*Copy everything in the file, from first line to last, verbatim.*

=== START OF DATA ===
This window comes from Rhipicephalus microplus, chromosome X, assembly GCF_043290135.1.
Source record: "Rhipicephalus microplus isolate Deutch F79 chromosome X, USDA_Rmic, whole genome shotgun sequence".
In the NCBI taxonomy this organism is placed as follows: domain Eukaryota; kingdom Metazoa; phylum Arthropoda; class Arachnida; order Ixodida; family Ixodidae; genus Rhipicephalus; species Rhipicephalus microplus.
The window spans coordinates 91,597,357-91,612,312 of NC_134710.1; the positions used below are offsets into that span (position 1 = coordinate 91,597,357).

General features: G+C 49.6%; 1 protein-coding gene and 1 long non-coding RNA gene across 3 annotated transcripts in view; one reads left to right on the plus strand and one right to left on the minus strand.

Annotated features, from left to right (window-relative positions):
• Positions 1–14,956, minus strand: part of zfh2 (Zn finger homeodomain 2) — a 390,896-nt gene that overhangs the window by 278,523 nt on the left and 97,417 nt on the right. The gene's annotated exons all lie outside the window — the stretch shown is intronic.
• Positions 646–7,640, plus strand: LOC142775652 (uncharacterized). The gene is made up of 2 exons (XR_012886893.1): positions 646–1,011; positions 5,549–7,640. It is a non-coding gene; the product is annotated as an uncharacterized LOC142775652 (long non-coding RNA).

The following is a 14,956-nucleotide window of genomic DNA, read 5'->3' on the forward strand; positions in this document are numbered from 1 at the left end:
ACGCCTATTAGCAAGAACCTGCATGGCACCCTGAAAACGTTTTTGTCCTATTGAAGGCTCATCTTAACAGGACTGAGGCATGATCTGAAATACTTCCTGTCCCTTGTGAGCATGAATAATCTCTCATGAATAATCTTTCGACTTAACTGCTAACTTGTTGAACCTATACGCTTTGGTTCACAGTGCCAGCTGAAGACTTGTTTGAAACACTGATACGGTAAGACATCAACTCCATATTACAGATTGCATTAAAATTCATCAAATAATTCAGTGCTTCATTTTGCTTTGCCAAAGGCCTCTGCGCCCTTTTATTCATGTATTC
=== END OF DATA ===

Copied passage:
This window comes from Rhipicephalus microplus, chromosome X, assembly GCF_043290135.1.
Source record: "Rhipicephalus microplus isolate Deutch F79 chromosome X, USDA_Rmic, whole genome shotgun sequence".
In the NCBI taxonomy this organism is placed as follows: domain Eukaryota; kingdom Metazoa; phylum Arthropoda; class Arachnida; order Ixodida; family Ixodidae; genus Rhipicephalus; species Rhipicephalus microplus.
The window spans coordinates 91,597,357-91,612,312 of NC_134710.1; the positions used below are offsets into that span (position 1 = coordinate 91,597,357).

General features: G+C 49.6%; 1 protein-coding gene and 1 long non-coding RNA gene across 3 annotated transcripts in view; one reads left to right on the plus strand and one right to left on the minus strand.

Annotated features, from left to right (window-relative positions):
• Positions 1–14,956, minus strand: part of zfh2 (Zn finger homeodomain 2) — a 390,896-nt gene that overhangs the window by 278,523 nt on the left and 97,417 nt on the right. The gene's annotated exons all lie outside the window — the stretch shown is intronic.
• Positions 646–7,640, plus strand: LOC142775652 (uncharacterized). The gene is made up of 2 exons (XR_012886893.1): positions 646–1,011; positions 5,549–7,640. It is a non-coding gene; the product is annotated as an uncharacterized LOC142775652 (long non-coding RNA).

The following is a 14,956-nucleotide window of genomic DNA, read 5'->3' on the forward strand; positions in this document are numbered from 1 at the left end:
ACGCCTATTAGCAAGAACCTGCATGGCACCCTGAAAACGTTTTTGTCCTATTGAAGGCTCATCTTAACAGGACTGAGGCATGATCTGAAATACTTCCTGTCCCTTGTGAGCATGAATAATCTCTCATGAATAATCTTTCGACTTAACTGCTAACTTGTTGAACCTATACGCTTTGGTTCACAGTGCCAGCTGAAGACTTGTTTGAAACACTGATACGGTAAGACATCAACTCCATATTACAGATTGCATTAAAATTCATCAAATAATTCAGTGCTTCATTTTGCTTTGCCAAAGGCCTCTGCGCCCTTTTATTCATGTATTC